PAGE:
Traditionally on this night, children in the South of England would carve their ‘Punkies’, (pumpkins) into Jack O'Lanterns. Once carved the children would go out in groups and march through the streets, singing traditional ‘punky’ songs, calling in at friendly houses and competing for best lantern with rival groups they meet. The streets would be lit with the light of the Punkies.
Nowadays, on Punky Night in Hinton St George, Somerset, local children join a procession through the village streets, swinging their homemade lanterns and going house to house, singing traditional ‘punky’ songs and sometimes getting a few pennies at the front door.
It's Punky Night, tonight,
It's Punky Night, tonight,
Give us a candle, give us a light.
It's Punky Night, tonight.It's Punky Night, tonight,
It's Punky Night, tonight,
Adam and Eve, wouldn't believe
It's Punky Night, tonight.
On October 31st, we celebrate Halloween,
thought to be the one night of the year when ghosts, witches, and fairies are especially active.
Find out more about HalloweenUnusual
|1st October 1870
||The first official issue of the post card was made in Britain by the Post Office together with the introduction of the halfpenny postage stamp.
|1st October 1908
||The first Model T Ford was introduced by Henry Ford.
|1st October 1974
||American fast-food chain, McDonald's, opens its first British outlet in London.
|1st October 2000
||Last commercial Hover Craft flight across the English Channel.
|2nd October 1925
||The first of London's now traditional red buses - with roofed-in upper decks goes into service after the lifting of restrictions that had prevented such buses being used in the capital city.
|3rd October 1906
||S.O.S. was established as an international distress signal.
|3rd October 1916
||James Herriot (famous vet and author) was born.
|3rd October 1959
||The Post Code required in addressing of mail for mechanical sorting was first used in Britain at Norwich.
|3rd October 1990
||East and West Germany re-united and became one country.
|4th October 1905
||Orville Wright became the first to fly an aircraft for over 33 minutes.
||St. Francis of Assissi's Saint's day. St. Francis died on this day in 1226. Prior to seeing a vision of Jesus and becoming a saint, Francis, a rich young man, had wasted his money in riotous living.
|6th October 1769
||British explorer Captain James Cook, on board his ship the 'Endeavour' discovers
|8th October 1965
||The Post Office Tower (now Telecom Tower) in Maple Street, London was opened.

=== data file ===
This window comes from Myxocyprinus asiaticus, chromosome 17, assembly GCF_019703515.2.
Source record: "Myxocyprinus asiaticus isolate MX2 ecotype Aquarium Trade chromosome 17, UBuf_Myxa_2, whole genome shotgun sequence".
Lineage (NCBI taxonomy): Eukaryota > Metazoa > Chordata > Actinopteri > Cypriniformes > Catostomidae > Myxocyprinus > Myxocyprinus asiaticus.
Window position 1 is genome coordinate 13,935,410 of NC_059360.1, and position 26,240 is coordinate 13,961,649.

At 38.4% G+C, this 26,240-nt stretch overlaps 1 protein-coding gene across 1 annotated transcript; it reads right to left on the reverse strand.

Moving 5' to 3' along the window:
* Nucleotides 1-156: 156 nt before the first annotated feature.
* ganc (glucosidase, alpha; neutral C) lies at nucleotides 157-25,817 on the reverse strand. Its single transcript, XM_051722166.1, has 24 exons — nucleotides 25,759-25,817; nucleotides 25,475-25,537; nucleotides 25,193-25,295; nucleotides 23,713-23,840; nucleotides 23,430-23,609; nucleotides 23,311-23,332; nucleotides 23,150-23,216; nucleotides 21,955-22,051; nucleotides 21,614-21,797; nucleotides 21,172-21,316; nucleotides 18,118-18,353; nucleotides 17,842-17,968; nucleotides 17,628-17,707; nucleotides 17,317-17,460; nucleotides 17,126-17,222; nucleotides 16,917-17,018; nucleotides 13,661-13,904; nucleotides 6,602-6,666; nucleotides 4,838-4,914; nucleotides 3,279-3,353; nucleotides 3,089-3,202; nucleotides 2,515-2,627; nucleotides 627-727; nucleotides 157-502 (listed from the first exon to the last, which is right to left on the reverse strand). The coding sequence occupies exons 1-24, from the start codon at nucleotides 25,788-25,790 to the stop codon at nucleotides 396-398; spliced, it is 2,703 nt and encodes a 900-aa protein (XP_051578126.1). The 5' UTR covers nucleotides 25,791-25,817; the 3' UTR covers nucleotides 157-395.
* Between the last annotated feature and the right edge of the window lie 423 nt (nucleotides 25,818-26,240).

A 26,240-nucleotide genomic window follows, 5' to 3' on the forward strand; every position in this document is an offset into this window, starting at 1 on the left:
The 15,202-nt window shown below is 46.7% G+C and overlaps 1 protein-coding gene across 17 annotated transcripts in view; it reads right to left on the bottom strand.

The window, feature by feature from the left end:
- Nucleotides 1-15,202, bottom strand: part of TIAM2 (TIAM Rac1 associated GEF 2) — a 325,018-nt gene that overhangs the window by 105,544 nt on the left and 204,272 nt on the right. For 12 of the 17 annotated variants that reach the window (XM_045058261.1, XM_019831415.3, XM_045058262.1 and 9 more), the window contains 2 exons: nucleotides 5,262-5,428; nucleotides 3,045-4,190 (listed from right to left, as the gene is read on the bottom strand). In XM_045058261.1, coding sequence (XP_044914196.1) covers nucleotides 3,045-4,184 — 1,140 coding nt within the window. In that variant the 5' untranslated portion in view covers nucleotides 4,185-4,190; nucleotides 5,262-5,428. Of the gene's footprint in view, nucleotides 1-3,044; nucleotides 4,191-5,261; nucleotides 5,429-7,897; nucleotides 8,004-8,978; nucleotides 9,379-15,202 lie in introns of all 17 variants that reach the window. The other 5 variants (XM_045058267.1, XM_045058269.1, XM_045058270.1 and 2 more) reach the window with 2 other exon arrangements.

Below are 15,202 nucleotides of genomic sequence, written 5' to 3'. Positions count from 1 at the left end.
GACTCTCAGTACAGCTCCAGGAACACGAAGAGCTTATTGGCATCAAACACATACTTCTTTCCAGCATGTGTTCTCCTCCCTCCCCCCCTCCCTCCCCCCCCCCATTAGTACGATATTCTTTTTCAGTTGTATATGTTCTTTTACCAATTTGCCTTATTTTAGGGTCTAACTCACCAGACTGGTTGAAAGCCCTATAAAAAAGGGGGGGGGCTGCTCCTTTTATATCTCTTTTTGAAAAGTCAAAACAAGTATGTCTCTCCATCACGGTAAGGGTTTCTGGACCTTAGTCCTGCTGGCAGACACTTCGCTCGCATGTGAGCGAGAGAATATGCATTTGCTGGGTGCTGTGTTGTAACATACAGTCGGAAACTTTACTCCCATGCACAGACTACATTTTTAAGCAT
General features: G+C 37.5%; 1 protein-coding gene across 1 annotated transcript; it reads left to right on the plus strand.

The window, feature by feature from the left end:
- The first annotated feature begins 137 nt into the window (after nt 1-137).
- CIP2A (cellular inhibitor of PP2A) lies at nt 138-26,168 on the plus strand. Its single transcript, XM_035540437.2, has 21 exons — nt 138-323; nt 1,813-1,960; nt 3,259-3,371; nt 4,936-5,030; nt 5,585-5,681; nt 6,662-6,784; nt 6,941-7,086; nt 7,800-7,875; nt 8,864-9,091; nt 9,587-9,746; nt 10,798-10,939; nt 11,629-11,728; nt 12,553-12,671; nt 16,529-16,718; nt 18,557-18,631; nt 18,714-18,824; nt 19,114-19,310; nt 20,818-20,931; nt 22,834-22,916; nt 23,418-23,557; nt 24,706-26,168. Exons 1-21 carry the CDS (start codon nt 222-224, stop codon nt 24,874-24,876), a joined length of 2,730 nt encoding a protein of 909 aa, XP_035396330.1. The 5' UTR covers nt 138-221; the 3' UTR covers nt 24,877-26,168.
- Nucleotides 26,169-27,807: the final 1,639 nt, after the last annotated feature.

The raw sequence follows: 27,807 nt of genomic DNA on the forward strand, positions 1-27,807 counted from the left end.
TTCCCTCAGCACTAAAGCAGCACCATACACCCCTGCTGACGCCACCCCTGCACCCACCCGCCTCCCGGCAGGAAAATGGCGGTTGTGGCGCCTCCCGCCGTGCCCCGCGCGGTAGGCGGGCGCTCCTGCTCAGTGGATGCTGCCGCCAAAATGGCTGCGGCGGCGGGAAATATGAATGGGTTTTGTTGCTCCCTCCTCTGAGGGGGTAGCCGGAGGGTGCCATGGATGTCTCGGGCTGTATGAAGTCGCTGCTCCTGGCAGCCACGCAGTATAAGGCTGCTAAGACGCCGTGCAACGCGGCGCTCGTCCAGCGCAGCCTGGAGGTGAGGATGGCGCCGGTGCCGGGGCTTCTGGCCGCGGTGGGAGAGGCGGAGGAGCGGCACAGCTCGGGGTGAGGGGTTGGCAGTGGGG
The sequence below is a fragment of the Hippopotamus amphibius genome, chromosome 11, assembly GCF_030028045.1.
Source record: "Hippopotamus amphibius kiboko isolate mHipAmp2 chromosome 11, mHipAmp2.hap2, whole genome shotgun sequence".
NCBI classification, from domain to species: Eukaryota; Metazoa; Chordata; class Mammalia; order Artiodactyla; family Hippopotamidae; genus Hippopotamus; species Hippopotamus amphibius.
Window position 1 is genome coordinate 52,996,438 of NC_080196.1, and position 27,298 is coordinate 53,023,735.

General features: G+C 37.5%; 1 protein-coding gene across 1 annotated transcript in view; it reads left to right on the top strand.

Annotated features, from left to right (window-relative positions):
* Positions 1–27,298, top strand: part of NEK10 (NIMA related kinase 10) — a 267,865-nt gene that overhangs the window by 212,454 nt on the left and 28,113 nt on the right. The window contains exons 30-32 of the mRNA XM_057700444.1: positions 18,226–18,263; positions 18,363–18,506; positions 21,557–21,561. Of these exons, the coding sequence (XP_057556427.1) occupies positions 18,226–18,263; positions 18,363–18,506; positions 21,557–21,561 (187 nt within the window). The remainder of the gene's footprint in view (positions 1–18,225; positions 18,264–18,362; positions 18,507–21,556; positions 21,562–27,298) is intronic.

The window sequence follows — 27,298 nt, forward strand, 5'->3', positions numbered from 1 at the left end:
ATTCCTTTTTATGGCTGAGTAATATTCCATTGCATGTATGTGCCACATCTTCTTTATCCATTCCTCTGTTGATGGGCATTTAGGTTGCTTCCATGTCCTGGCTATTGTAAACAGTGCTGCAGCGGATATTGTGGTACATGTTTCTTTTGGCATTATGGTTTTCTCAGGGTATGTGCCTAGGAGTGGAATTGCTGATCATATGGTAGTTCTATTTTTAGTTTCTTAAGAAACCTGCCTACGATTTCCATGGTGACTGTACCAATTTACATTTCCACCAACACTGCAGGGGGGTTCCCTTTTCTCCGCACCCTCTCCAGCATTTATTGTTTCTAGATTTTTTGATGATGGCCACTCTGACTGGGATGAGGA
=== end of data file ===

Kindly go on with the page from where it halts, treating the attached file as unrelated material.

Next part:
|10th October 1886
||Dinner jacket first worn.
|10th October 1881
||In London, the Savoy Theatre, Britain's first public building to be lit by electricity, opens with a performance of Gilbert and Sullivan's 'Patience'.
|11th October 1968
||Apollo 7 was launched from Cape Kennedy, making it the first manned flight of the Command Module that would carry men to the moon.
|11th October 1982
||The Mary Rose, Henry VIII's flag ship, was raised from its position on the bed of The Solent- 437 years after sinking while still in
||Columbus Day – USA.
||The first Morris Minor family car is built at Cowley in Oxford.
|13th October 1884
||Greenwich Mean Time started.
|14th October 1066
The Battle of Hastings (or Battle of Senlac Hill) on the southern coast of
England. An English army, commanded by King Harold, is defeated by the invasion
force of William of Normandy. King Harold is killed and William'The Conqueror'
is proclaimed King of England.
|14th October 1884
||Photographic film patented.
|14th October 1926
||Winnie-the-Pooh was first published. Written by A.A. Milne (1882-1956).
|14th October 1979
||Sony invents the first Walkman, over 3 billion sold in the first 20 years.
|16th October 1834
||The original Houses of Parliament in London are almost completely destroyed by fire.
|16th October 1958
||Britain's most popular children's television programme 'Blue Peter' is first broadcast on BBC TV. The first presenters are Leila Williams and Christopher Trace.
||St. Luke’s Day. One of the four Gospel writer’s and patron saint of doctors.
|20th October 1966
||The first message was sent between two computers in California, USA.
|21st October 1805
||The Battle of Trafalgar. A British fleet under Admiral
Horatio Nelson defeats a combined French and Spanish fleet at the Battle of
Trafalgar, fought off the coast of Spain. At the height of the engagement on October
21, Nelson was mortally wounded while pacing the quarterdeck of the HMS Victory.
He died a few hours later, and his body was solemnly brought back to England for
burial. In London, a column was erected to his memory in the newly named
|23rd October 1642
||The Battle of Edgehill between the Cavaliers and the Roundheads.
||United Nations Day
||St Crispin's Day, Patron Saint of Shoemakers.
|| Anniversay of Battle of Agincourt fought in 1415.
|| Anniversary of the Charge of the Light Brigade, from the Battle of Balaclava in 1854
||Feast of St. Jude. Patron saint of ‘hopeless cases’.
||Halloween / All Hallows Eve.